“When the music fades and all is stripped away, and I simply come / Longing just to bring something that’s of worth that will bless your heart / I’ll bring you more than a song for a song in itself is not what you have required / You search much deeper than this through the way things appear / You’re looking into my heart…I’m coming back to the heart of worship and it’s all about you, it’s all about you, Jesus / I’m sorry, Lord, for the thing I make it when it’s all about you, all about you, Jesus” – Matt Redman, “The Heart of Worship”, 1999.
The final week on earth for the man Matthew identifies as Jesus begins here in Chapter 21 with the event known as the Triumphal Entry. Basically, on His way to Jerusalem for a showdown with the religious leaders of Israel, the disciples are instructed to bring a donkey colt that has never been ridden before. Now I’m a city kid but I know it takes time to break wild animals so that they can be ridden. It doesn’t matter if it’s a horse, a bull, a donkey, or something else. Only the experienced need apply for this job.
The amazing thing is that Jesus, a carpenter, should have very little experience with unbroken animals and yet He mounts and successfully rides the beast into the city of Jerusalem while a very large crowd basically goes bananas. The colt by all rights should be spooked by the rukus and leave it’s rider by the roadside, but it’s not and it doesn’t. What is the importance of this? Again, Matthew is pointing to this Jesus guy being the Messiah by quoting old testament prophecy found in Zechariah 9:9. Jewish readers of his gospel would recognize this intended theme and be forced to wrestle with it.
After all, the Jewish religious leaders of the day would refuse to acknowledge Jesus as the Christ. Later on in the week they would openly accuse Him of blasphemy when they were seeking to put Him to death. They feared Him but for all the wrong reasons; they should have feared Him as the incarnation of the Lord of Hosts but they mistakenly only saw Him as a threat to their power and influence. It’s a typical, myopic view of God by religious, but not spiritual, men.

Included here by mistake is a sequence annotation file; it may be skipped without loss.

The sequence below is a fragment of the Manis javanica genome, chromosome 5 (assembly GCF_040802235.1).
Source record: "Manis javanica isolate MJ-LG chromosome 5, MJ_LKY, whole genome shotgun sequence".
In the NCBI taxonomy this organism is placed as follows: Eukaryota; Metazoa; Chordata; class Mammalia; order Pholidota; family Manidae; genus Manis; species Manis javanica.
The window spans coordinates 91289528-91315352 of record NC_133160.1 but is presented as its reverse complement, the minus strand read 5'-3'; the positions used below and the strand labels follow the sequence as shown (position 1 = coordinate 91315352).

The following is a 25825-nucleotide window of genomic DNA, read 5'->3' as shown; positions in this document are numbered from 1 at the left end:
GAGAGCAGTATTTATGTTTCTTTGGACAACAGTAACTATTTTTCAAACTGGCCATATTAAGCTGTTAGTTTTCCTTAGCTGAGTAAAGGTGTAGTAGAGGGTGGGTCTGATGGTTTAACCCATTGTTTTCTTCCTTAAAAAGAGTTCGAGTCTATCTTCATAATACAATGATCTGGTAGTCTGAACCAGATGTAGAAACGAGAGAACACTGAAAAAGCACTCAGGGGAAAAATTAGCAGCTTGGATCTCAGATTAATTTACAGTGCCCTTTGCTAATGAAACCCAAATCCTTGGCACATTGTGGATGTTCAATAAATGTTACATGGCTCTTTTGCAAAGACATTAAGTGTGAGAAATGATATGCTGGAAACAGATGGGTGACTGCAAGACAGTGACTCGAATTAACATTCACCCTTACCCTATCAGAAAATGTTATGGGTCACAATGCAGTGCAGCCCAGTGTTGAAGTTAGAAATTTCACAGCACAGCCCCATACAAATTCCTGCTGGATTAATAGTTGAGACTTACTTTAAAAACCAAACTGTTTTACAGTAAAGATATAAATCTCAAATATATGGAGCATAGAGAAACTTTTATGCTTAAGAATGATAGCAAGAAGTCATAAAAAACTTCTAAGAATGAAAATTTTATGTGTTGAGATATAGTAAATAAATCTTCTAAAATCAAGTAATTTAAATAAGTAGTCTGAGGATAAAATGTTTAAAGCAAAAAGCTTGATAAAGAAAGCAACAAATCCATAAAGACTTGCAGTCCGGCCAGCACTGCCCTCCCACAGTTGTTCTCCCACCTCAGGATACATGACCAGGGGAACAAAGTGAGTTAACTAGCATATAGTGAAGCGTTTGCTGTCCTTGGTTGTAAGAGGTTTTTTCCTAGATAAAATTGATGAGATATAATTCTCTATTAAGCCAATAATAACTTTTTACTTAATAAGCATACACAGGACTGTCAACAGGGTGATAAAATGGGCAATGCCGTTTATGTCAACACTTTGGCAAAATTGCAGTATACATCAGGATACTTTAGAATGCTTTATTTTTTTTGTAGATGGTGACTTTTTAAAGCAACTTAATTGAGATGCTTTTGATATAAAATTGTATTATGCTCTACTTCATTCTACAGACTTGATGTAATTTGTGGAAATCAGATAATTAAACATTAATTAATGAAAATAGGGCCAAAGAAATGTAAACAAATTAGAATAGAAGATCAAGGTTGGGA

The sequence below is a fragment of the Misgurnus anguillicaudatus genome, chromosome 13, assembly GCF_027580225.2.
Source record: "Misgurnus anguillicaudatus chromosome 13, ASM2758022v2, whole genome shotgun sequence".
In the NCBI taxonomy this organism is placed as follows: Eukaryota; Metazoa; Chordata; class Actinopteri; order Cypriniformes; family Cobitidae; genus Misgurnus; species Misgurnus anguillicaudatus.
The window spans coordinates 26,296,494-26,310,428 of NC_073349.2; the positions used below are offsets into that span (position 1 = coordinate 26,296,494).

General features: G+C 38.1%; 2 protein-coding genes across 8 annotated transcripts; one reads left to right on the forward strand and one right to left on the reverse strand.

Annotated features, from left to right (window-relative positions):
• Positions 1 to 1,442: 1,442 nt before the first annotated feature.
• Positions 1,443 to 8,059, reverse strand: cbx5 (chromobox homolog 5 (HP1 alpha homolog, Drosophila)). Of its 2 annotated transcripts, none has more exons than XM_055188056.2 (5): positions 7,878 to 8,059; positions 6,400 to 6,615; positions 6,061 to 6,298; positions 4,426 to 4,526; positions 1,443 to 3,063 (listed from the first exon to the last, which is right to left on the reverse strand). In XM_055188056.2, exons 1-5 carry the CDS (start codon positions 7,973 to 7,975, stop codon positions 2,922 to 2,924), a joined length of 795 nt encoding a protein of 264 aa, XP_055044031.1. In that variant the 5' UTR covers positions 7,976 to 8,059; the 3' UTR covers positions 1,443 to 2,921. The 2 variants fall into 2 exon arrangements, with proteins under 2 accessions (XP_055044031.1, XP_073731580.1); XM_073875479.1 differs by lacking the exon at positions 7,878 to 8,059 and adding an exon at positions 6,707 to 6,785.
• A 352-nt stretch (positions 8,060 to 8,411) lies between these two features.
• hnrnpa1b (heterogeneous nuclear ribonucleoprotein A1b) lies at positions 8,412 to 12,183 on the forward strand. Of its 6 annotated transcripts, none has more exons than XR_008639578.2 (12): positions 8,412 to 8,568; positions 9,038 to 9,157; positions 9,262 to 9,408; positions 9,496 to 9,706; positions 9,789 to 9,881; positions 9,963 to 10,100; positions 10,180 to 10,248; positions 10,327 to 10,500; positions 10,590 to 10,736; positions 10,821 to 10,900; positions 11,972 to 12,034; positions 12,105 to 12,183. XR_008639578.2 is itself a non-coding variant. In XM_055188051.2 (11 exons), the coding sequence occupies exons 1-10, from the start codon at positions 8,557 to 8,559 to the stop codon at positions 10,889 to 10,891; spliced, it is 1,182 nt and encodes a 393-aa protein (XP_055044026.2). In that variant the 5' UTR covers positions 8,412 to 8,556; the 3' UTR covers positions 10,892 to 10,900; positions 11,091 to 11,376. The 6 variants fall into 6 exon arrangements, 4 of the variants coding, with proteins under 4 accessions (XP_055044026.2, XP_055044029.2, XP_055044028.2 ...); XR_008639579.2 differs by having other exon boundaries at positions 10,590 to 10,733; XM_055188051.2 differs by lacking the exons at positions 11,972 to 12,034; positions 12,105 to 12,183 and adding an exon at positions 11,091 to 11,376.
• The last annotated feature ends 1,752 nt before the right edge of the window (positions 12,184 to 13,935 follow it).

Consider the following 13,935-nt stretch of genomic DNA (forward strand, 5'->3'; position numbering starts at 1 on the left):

This is the beginning of the end. And it begins on a particular high note with throngs of people hailing Jesus as the son of David and praising God in the highest. Cloaks were spread across the road. Palm branches were waving. This scene is most often reserved for a conquering hero on a magnificent steed. In a way, these people are ahead of themselves. This is the welcome Jesus should receive upon being raised from the dead. And why is He on a beast of burden? No one rides into battle on a donkey. But Jesus does, because He is a humble King.
Matthew does not go into it, but I can’t help wondering about Jesus’ whole reaction to this uproar. Was He pleased people recognized Him as the Messiah even if the religious leaders wouldn’t? Was He sad because He knew in just a few short days these same people cheering Him now would be calling for His death? Was He resigned to the rocky road ahead of Him? Whatever His state of mind, this is one of the few occasions where Jesus accepts the praise of the people who are acknowledging His glory. And if this Jesus guy is who Matthew keeps providing evidence to prove He is, then there’s a very good chance He’s coming back at some point in the future (John 14:3). I can only imagine what kind of Triumphal Entry will that be.
But Jesus’ day doesn’t end there. Matthew records another stunning event happening later that day or perhaps the next. It’s not very clear when it takes place, but what happens is monumental. The heading in my study bible for this section simply states “Jesus Clears the Temple”. But it was so much more than that.
Even under Roman rule, Jews were allowed to follow the Mosaic Law and offer sacrifices at various temple sites around Judea to atone for sin. It was obligatory and required. But what happened over time was that the process became institutionalized and monetized. Needless to say, this did not sit well with the guy who claimed to be the Son of God. Matthew, Mark and Luke all record that when He entered the Temple, He immediately began to drive out the people buying and selling animals, as well as overturning the money-changer’s tables, Basically, he wrecks the place and interrupts the sacrifices going on because He knows the whole process has lost it’s intended meaning. What good are these sacrifices really doing? The deeper point not stated outright, but which very well have been in Jesus’ mind, was that a permanent sacrifice was about to be made (by Him) so let’s start by cleaning house. What a better way to end the frustration of the worshipper and make a definitive statement on the sadistic commercialism that blocked one’s relationship with their Maker?
So we have a mighty King humbly entering the city that would later hand down His death sentence and once more trying to remove the obstacles between man and God. It’s a reminder to be wary of the acclaim that some give so freely one day, but do not live out in actions the rest of the week, as well as a lesson on how not to get in-between someone else’s worship of the Almighty. Kinda reminds me of the church, present day.